Net Neutrality Ruling Could Affect the Future of Streaming

There has been much talk that 4K movies and other content will be predominantly streamed from online services. But now that content could come at a premium price if Internet Service Providers (ISPs) want to charge for it. In 2011, the Federal Communications Commission (FCC) set forth “Net neutrality” regulations that ensured all content would be equally available and unrestricted by all ISPs. On Jan 14, a U.S. District Court of Appeals for the District of Columbia ruled that the FCC does not have the authority to impose net neutrality rules on Internet Service Providers. The result could end up costing us more for online streaming, or could result in sites that are blocked altogether.

Net neutrality is the idea that the Internet should not be in any way hindered or monitored by the Internet providers who bring the world wide web into your home. The net neutrality rules stated that Internet providers (ISPs) cannot slow down streaming from a particular service or website and that consumers have the right to receive everything from the Internet without blocking or extra charges. With net neutrality rules, the FCC could impose fines and bring injunctions against ISPs who prioritized one website over another. The Appeals Court ruling states that the FCC does not have the authority to create or enforce any regulations of ISPs. Without net neutrality, your broadband (or other) ISP could charge a fee to Netflix, Hulu, or other service in order to stream to you. It could decide not to carry Netflix at all.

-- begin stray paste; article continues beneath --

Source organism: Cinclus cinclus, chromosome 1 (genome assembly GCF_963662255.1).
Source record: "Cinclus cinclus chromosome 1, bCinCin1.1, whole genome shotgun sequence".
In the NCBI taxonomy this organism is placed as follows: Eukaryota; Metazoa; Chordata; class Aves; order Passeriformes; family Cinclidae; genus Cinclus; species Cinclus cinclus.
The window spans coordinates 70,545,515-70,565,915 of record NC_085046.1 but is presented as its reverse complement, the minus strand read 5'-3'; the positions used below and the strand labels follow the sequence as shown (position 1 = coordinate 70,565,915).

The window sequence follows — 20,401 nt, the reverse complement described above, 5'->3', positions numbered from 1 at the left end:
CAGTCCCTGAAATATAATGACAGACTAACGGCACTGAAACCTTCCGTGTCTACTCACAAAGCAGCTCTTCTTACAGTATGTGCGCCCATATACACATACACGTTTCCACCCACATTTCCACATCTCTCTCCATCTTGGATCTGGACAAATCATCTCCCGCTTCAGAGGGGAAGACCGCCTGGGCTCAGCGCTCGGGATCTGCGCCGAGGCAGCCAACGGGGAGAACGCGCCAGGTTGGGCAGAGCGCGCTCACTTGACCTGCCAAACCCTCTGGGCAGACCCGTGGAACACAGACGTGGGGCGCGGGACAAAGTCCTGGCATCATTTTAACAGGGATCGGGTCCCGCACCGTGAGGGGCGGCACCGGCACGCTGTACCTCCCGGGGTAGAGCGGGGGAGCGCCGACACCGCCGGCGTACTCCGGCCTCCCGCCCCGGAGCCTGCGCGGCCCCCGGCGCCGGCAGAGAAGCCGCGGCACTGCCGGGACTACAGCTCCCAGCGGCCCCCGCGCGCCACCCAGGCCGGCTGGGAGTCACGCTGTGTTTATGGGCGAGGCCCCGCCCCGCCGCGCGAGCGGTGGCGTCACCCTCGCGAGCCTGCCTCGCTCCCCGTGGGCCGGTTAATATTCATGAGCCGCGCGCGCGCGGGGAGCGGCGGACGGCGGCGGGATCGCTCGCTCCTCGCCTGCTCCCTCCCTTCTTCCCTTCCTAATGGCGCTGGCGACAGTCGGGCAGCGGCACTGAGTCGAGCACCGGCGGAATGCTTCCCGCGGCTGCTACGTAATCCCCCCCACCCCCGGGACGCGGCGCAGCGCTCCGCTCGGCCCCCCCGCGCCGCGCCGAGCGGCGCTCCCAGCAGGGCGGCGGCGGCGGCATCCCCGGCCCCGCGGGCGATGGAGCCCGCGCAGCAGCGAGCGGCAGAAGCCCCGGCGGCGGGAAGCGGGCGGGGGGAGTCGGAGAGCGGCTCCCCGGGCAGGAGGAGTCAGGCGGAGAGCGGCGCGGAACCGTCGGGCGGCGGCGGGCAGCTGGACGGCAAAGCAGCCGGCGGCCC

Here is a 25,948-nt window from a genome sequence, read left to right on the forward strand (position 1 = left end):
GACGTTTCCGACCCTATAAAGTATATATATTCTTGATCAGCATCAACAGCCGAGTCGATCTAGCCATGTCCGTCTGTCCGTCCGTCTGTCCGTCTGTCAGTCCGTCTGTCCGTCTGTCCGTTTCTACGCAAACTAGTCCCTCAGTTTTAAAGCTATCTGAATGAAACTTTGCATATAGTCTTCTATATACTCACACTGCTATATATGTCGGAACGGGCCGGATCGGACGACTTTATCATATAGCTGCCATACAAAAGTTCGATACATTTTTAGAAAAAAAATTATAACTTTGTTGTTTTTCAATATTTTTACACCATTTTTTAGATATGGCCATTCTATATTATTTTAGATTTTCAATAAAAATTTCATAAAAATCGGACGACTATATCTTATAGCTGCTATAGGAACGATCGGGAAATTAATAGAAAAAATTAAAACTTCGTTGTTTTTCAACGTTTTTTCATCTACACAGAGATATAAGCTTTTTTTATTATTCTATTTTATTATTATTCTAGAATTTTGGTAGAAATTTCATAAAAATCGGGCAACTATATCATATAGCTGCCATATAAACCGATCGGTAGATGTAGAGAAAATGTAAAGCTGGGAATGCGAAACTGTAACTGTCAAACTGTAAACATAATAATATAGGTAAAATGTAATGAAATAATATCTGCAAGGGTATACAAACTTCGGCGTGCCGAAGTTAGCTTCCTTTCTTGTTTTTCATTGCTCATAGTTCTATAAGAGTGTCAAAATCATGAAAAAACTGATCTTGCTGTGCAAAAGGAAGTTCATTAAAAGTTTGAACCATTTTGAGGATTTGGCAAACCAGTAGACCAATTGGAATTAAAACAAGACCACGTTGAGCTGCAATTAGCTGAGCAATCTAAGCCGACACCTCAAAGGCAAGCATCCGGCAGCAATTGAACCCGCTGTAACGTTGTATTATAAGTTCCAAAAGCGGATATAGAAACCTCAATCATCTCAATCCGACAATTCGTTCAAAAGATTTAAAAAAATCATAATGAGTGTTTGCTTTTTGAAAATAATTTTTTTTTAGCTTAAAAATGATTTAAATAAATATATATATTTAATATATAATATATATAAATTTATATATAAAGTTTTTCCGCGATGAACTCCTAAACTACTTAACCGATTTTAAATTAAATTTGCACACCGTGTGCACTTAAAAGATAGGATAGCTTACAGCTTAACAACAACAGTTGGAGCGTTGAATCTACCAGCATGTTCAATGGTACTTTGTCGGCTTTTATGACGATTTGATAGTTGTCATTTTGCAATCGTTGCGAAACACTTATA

It’s not as far-fetched as it may seem. Consider how the 1996 deregulation of cable providers resulted in the tiered subscription model we have today that can see cable bills soaring above $150 per month. Movie streaming websites could become the Internet equivalent of a premium cable channel. Internet providers could allow free streaming from their own services but slow down (or block) Netflix and others, making it impossible to stream 4K or even high definition content.

The suit was brought to U.S. District Court of Appeals by Verizon who has its own Red Box streaming service. What’s more, Verizon has been gobbling up (buying) web video companies EdgeCast, UpLynk, and Intel’s Web TV Media Unit. It doesn’t seem paranoid to believe that Verizon has plans for its FiOS Internet provider and that they want to control content to favor their own services.

One can’t blame Verizon for trying to steal a competitive edge. By all accounts Netflix has over 33 million subscribers and streaming Netflix movies accounts for almost 30 percent of Internet usage. Watching HD Netflix uses about 2.8 GB per hour. Netflix 4K content could use as much as 7GB per hour (at the stated rate of 15Mbps). The NPD group, a consumer market research company notes that Hulu Plus and Amazon Prime Instant Video have had the biggest growth as consumers subscribe to secondary services. Certainly Verizon and other Internet providers could benefit from charging for or limiting streaming from Netflix, Hulu, Amazon, and other streaming services.